Immortals (3D)

What it's about:

In ancient Greece the rebel King Hyperion (Mickey Rourke) assembles an army to locate the powerful and fabled Epirus Bow, created by the god of war, in order to free the Titans, an invincible army imprisoned by the gods within Mount Tartarus. Humanity finds its own hero against the threat of tyranny in the form of a simple villager Theseus (Henry Cavill), who, unbeknownst to him, has been trained to lead an army by the god Zeus himself (played by Luke Evans).

What we thought:

The 'From the producers of 300' tagline in the various bits of promotional material for this movie should perhaps tell you all you need to know about this grand 3D retelling of cod-classic Greek mythology undercut with more than a hint of action-packed hyper-realism.

From the off, Immortals sets out to cement its otherworldly beauty, an eye-watering combination of rich, saturated colours and painstakingly constructed design and mis-en-scene elements which are the hallmarks of director Tarsem Singh - perhaps best known for his music video directing (R.E.M.'s Losing My Religion) and the Jennifer Lopez murder mystery conundrum The Cell.

Immortals gives Singh the opportunity to take his vision to the heavens, quite literally, as the gods come out to play in glamorous golden skivvies and a foursome of virgin priestesses parade in complicated yet arresting hijab, in the deepest of reds.

And then there's the cast itself, led by the square-jawed and screen idol-ready Henry Cavill (preparing perhaps for his truly big moment as Clark Kent/Superman in Man of Steel). Cavill cuts a very fine figure as Theseus, the unlikely leader of men, and opposite the delicate Freida Pinto as the virgin oracle Phaedra, a fierce Luke Evans as the god Zeus and Isabel Lucas as his dutiful progeny Athena we have possibly the most otherworldly attractive cast in any movie released this year.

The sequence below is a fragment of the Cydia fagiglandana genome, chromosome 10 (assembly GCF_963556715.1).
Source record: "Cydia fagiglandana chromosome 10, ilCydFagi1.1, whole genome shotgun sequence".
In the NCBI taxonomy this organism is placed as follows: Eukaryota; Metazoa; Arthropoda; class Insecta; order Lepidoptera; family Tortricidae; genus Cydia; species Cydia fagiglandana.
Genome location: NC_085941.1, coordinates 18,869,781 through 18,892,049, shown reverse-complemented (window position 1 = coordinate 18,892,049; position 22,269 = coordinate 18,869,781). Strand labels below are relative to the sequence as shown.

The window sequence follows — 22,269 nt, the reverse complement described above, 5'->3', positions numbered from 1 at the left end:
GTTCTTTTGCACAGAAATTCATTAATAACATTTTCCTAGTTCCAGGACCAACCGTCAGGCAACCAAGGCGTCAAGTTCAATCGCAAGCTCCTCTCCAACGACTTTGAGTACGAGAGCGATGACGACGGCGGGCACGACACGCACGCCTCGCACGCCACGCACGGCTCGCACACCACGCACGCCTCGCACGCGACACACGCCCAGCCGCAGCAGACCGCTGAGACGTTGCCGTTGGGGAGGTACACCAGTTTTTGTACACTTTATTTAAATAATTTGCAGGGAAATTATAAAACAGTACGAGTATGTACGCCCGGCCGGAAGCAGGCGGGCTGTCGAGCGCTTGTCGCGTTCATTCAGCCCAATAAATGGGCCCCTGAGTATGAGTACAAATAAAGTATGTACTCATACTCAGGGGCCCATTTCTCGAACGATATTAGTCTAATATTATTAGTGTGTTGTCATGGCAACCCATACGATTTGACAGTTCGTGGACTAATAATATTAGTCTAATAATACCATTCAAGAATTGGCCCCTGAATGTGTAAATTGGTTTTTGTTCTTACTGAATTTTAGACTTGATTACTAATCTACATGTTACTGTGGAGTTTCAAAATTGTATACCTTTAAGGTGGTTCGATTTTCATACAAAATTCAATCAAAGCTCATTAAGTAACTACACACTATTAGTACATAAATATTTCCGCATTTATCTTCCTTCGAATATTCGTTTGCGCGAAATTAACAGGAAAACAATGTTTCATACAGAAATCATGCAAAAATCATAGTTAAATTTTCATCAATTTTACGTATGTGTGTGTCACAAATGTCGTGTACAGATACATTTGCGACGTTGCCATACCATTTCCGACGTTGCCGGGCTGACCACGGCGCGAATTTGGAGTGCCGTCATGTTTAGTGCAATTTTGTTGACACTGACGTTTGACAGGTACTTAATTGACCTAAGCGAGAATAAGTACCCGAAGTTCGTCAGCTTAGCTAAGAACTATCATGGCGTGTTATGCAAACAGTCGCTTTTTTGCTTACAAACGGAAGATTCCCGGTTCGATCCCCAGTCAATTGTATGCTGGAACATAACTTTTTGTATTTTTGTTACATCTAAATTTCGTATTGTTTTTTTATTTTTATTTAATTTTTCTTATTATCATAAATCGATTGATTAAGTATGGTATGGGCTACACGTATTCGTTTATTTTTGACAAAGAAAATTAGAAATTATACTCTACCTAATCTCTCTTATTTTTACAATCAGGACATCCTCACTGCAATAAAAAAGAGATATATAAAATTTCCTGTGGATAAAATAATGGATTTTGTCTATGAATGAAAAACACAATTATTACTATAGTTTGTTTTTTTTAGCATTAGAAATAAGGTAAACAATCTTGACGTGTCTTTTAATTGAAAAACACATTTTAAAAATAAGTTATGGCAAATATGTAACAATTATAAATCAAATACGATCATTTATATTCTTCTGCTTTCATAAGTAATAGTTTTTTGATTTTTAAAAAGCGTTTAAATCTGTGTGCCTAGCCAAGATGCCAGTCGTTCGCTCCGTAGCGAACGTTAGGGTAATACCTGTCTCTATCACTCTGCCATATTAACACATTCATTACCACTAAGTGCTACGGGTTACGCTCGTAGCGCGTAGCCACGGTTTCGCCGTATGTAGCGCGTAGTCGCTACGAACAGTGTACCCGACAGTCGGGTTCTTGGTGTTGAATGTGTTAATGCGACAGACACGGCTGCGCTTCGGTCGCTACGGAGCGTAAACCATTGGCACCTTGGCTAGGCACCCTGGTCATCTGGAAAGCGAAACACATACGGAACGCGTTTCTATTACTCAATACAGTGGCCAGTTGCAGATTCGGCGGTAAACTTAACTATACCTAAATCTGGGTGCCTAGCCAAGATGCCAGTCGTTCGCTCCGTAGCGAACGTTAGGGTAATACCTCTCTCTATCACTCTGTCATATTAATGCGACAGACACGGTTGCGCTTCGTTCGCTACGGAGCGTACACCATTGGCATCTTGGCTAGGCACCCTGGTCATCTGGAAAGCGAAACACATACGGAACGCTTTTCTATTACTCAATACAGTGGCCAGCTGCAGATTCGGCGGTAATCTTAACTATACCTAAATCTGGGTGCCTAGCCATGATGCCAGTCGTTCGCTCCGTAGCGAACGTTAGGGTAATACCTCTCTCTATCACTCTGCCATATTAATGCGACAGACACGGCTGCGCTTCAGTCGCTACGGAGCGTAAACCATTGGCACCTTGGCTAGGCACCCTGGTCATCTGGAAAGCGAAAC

It's safe to say that Immortals is eye porn before it can even call itself a feature film, and has to work extra hard to make the stunning visuals attain any kind of meaning with over 100 minutes of time to kill and heroism to develop.

So it stands to reason that this is where Immortals exposes its weak flanks, with little to no care given for the rich story upon which our characters score, spear and stab each other. There is so much blood to be spilled as good battles evil that the slack narrative structure becomes ever more anaemic, allowing Singh to go about the violence with a wild, thrilling abandon that starts to, incredibly, get boring very quickly.

That's as close to an action movie crime as you can get, and somehow this obvious lack of backbone to an epic tale for the ages does not hinder Singh's singular aim to wow the senses.

Yet Immortals perseveres with standout imagery of violence set against incredible grace. Sure there may be a super awkward sex scene to endure, and an even more uncomfortable instance of guerilla-style castration, but the effect of these moments start to wear thin with each passing battle. Even Rourke, who chews his scenes with a sly wink that alone makes Immortals worth your while, seems wholly at ease playing the villain even though his naturally ravaged state was enough to secure him the part.

Any history buffs and Iliad-quoting literates should do well to steer clear of Immortals - this will only set your teeth on edge.

What the movie does do well is to satiate our cinematic craving for, for want of a better term, bigness. It's in the glistening pectorals of our heroes, the sheer scale of the stakes at play, in the very idea that humanity finds immortality through their selfless actions in life.

With a swift and stunning hint that he will follow up this tale with yet another epic battle of the gods, Singh at least is assured that we haven't come close to seeing how big he can go.

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